In a country as rich as Canada, no one should have to go cold or hungry. But is universal basic income the answer?
Income assistance and other programs provide for almost all of the poorest among us, although some always slip between the cracks.
No one would describe the level of support as generous, nor is accessing assistance easy. And, let’s be honest, there’s a stigma attached to being a welfare recipient.
Universal basic income (UBI) is on the radar as a way to provide a secure safety net below which no Canadian could fall. Anyone whose income was below a yet-to-be-defined basic level for any reason could receive UBI.
This sounds appealing but a few questions need to be asked and answered before proceeding.
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Can we afford UBI?
Our federal government isn’t in a good financial position. We’re $1 trillion in debt and that’s expected to grow by $300 billion this year. We don’t have the details of how UBI would be implemented but we’re talking about hundreds of billions of dollars even if only $500 a month is provided to each recipient. To provide everyone with a Canadian Emergency Response Benefit (CERB) level of basic income would cost much more.
Some UBI could be recovered through taxes, as we do with pensions. But one wonders about the efficiency of a system that gives money to people and then requires them to pay all or most of it back.
We could pay benefits only to those who are below certain income levels but then we’ll have lost the universal aspect of UBI.
It depends on the details but it looks like a true UBI system is beyond our means.
Will UBI help the economy?
Initially, yes, in the same way that CERB and other government handouts helped maintain consumer spending during the COVID-19 pandemic. Such demand keeps the economy going in the short term.
In the long term, an economy prospers from producing more, not just spending more. A UBI will reduce the overall supply of labour we need to generate the goods and services we want. People who receive income without working end up working less.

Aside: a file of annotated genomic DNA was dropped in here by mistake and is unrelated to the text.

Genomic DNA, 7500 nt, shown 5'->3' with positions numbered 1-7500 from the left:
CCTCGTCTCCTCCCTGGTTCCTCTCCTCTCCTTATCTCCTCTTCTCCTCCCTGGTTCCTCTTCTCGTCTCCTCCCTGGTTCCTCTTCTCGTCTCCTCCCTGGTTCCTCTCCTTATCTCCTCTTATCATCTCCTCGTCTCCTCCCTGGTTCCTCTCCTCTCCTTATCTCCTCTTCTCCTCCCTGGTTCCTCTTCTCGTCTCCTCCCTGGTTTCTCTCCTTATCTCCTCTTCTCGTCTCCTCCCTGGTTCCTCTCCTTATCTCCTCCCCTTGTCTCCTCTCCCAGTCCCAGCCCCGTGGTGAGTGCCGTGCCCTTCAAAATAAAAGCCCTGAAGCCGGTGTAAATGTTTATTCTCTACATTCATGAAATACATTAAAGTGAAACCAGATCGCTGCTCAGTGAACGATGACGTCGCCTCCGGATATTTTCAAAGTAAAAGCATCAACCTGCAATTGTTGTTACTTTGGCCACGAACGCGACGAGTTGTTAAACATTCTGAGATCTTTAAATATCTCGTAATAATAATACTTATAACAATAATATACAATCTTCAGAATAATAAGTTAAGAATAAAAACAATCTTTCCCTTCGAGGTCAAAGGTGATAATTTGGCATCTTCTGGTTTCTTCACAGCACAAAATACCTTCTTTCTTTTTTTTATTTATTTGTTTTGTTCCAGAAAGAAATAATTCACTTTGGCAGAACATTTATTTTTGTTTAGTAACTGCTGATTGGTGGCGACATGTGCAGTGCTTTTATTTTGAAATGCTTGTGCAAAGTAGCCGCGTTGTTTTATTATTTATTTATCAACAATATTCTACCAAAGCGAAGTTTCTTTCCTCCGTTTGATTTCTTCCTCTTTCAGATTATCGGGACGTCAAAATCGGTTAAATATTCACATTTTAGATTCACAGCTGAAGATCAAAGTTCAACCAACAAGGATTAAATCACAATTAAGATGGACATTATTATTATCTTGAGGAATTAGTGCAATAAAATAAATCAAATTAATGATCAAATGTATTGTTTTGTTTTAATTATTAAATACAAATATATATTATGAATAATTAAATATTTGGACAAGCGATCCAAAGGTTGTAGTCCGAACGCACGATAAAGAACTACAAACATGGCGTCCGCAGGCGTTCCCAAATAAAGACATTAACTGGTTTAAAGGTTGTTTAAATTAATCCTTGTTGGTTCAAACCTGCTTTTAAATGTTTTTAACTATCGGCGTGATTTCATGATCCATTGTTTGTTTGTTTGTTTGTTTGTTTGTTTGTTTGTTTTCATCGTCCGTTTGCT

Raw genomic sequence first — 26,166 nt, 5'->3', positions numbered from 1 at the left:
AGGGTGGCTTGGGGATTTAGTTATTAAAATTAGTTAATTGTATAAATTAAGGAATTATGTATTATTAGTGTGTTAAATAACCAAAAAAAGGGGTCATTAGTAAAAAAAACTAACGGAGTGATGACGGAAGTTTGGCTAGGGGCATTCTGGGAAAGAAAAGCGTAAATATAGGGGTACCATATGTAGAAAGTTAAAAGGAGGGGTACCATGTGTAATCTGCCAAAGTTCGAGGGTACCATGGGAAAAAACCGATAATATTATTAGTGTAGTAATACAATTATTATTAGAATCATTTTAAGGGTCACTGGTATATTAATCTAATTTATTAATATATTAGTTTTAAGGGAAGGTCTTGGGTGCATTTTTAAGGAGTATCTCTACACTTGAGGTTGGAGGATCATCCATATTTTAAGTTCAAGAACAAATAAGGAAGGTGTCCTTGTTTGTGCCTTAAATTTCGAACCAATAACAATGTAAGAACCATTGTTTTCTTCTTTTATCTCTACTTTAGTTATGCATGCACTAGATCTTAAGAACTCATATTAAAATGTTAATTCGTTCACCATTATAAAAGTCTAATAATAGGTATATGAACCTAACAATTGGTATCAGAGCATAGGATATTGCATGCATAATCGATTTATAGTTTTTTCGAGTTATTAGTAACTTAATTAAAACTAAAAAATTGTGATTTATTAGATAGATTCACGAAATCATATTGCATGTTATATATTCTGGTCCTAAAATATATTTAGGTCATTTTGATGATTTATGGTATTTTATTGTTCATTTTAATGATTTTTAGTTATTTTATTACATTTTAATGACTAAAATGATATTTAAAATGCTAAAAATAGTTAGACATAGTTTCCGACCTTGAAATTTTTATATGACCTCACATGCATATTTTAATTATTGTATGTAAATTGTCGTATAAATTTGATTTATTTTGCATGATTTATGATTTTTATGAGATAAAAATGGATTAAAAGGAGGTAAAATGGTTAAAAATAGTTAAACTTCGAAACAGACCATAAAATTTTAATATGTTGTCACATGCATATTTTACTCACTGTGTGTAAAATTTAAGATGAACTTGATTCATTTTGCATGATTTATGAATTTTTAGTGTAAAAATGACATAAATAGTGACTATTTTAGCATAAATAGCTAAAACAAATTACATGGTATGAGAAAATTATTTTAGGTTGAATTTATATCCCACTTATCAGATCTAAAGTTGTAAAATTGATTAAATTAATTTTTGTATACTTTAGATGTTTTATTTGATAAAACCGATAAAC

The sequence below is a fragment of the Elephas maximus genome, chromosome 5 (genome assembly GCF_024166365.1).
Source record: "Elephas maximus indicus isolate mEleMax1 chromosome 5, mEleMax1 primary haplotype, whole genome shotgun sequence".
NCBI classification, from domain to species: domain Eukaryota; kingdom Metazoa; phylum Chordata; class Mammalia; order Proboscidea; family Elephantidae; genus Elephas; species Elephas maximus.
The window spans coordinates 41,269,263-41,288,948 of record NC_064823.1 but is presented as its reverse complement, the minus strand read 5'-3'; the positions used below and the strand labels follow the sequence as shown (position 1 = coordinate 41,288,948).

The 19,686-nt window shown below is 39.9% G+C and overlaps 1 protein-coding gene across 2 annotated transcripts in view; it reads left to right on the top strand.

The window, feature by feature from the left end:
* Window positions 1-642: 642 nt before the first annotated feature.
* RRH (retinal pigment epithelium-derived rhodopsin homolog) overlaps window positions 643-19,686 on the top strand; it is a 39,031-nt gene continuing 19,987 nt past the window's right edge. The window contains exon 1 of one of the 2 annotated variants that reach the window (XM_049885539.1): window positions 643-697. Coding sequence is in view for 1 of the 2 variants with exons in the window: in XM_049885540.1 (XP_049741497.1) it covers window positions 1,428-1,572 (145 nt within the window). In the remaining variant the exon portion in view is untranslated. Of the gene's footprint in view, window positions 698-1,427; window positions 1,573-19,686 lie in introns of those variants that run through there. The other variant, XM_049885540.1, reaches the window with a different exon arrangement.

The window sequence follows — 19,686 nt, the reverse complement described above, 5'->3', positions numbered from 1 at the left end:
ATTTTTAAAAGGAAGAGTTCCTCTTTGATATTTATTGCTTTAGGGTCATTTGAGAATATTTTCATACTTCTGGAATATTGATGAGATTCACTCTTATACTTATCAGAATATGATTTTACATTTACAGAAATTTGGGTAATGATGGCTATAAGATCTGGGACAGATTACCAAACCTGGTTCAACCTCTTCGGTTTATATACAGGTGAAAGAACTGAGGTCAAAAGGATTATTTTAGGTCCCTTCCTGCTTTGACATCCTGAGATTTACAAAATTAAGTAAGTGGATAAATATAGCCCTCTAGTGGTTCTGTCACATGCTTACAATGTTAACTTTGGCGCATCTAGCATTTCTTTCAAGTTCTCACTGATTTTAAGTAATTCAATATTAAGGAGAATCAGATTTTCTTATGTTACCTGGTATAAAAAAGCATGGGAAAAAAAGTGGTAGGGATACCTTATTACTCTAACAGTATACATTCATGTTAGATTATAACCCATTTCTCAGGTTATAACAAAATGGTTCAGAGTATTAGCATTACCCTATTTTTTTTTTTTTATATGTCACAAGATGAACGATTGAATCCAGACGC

Canada is already short of workers at just about every skill level, from entry jobs in the service sector on up. Businesses, especially smaller ones, are reducing output or even closing because they can’t find staff. CERB and related benefits are seen as keeping people out of the labour market.
UBI would deter even more potential workers. People who get up and go to work every morning will be paying taxes to support UBI recipients who don’t go to work. Some UBI leisure would be tempting, so other workers might jump on the UBI bandwagon.
UBI could increase the share of economic output going to those at the bottom, but it will also reduce incentives to work and cut the total supply of labour, thus diminishing the size of the overall economic pie.
Will UBI help the recipients?
Again, in the short run, definitely yes. Most people, especially if their income is low, are very happy to be given money. Many piloted guaranteed income programs have been declared successes because recipients, when asked if the program should continue, responded yes overwhelmingly.
The bigger picture isn’t quite so positive. UBI dollars increase demand through more spending and diminish supply through fewer workers. This leads to inflation.
Food prices at the grocery store will rise notably as farmers cut back their crops for lack of pickers and other workers. Eating out will be less of an option as many food outlets close for lack of staff and the remaining ones increase their prices to cover the cost of automation and/or to pay higher wages.
Many other sectors will be similarly affected by UBI.
All Canadians, not just UBI recipients, could find themselves in a shrinking economy with higher prices, and less choice of available services and goods.
Is there a better option?
Yes. In the short run, we can improve our needs-based income support systems. No longer clawing back 100 per cent of every extra dollar earned above a specific amount would make it easier for those on welfare to become independent. Even millionaires pay a tax rate less than 100 per cent.
In the longer run, teaching a person to fish does more for their long-term well-being than giving them a fish.
In places like Denmark, receiving monetary benefits is tied to taking training that will make you employable and productive. This allows poor and dependent people to become richer, more productive members of society. Everyone wins.
Roslyn Kunin is a consulting economist and speaker. For interview requests, click here.
The views, opinions and positions expressed by columnists and contributors are the authors’ alone. They do not inherently or expressly reflect the views, opinions and/or positions of our publication.
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